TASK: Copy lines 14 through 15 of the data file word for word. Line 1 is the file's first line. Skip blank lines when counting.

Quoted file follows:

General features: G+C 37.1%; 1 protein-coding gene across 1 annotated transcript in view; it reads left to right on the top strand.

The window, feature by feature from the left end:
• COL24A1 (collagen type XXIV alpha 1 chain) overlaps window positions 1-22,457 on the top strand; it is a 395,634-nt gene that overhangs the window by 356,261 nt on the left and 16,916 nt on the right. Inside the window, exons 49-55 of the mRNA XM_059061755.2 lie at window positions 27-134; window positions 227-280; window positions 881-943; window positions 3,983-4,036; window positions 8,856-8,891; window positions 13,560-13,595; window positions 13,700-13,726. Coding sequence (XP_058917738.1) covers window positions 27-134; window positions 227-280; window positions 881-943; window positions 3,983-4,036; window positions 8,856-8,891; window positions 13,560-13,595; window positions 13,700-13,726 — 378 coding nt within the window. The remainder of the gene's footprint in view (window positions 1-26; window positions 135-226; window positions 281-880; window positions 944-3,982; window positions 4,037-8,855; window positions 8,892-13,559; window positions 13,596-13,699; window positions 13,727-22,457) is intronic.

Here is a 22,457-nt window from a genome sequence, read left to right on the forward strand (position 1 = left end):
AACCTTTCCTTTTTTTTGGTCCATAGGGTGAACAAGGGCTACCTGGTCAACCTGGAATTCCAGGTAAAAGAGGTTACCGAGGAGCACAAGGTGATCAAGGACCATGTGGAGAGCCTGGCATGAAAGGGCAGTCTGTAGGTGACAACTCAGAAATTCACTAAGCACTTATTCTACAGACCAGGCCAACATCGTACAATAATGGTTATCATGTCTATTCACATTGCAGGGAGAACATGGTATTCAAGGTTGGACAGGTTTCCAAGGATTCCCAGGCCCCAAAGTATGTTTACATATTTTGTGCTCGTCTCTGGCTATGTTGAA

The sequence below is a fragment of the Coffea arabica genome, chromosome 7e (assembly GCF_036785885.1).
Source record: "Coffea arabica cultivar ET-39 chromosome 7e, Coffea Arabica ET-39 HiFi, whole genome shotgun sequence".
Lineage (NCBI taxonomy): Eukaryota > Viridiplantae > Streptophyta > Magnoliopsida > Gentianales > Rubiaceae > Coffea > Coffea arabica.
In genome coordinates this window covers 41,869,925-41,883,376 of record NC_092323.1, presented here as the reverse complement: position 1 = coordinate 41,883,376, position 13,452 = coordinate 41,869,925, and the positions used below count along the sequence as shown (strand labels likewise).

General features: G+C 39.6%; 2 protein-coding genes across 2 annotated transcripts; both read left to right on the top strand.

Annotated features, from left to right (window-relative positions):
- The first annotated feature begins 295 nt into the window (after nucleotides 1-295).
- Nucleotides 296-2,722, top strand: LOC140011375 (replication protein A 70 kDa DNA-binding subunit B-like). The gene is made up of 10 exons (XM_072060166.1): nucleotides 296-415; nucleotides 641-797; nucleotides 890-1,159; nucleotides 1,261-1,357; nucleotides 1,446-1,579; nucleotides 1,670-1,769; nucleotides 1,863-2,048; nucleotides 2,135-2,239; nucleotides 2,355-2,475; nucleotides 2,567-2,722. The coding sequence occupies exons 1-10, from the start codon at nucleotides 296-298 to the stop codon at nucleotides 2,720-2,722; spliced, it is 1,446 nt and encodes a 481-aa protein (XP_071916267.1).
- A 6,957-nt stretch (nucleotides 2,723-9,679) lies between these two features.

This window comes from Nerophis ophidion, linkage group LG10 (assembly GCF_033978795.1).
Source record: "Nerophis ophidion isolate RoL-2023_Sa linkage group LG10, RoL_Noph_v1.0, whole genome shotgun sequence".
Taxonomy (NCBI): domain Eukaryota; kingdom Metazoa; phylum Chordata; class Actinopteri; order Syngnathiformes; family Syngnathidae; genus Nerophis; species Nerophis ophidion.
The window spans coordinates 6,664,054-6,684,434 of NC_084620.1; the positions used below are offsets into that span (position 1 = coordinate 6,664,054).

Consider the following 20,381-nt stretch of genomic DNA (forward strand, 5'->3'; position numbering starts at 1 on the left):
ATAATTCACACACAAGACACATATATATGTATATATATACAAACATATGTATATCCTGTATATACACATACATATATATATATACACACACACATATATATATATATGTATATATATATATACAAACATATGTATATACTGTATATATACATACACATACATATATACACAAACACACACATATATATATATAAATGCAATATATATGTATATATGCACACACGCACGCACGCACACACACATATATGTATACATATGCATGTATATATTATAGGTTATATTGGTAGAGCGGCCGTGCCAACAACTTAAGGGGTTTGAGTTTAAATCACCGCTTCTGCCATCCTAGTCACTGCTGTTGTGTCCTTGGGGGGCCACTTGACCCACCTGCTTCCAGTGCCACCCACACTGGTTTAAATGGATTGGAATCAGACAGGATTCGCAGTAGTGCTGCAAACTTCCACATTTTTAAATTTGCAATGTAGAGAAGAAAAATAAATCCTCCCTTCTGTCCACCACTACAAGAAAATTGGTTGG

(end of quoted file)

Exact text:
- A 6,957-nt stretch (nucleotides 2,723-9,679) lies between these two features.

This window comes from Nerophis ophidion, linkage group LG10 (assembly GCF_033978795.1).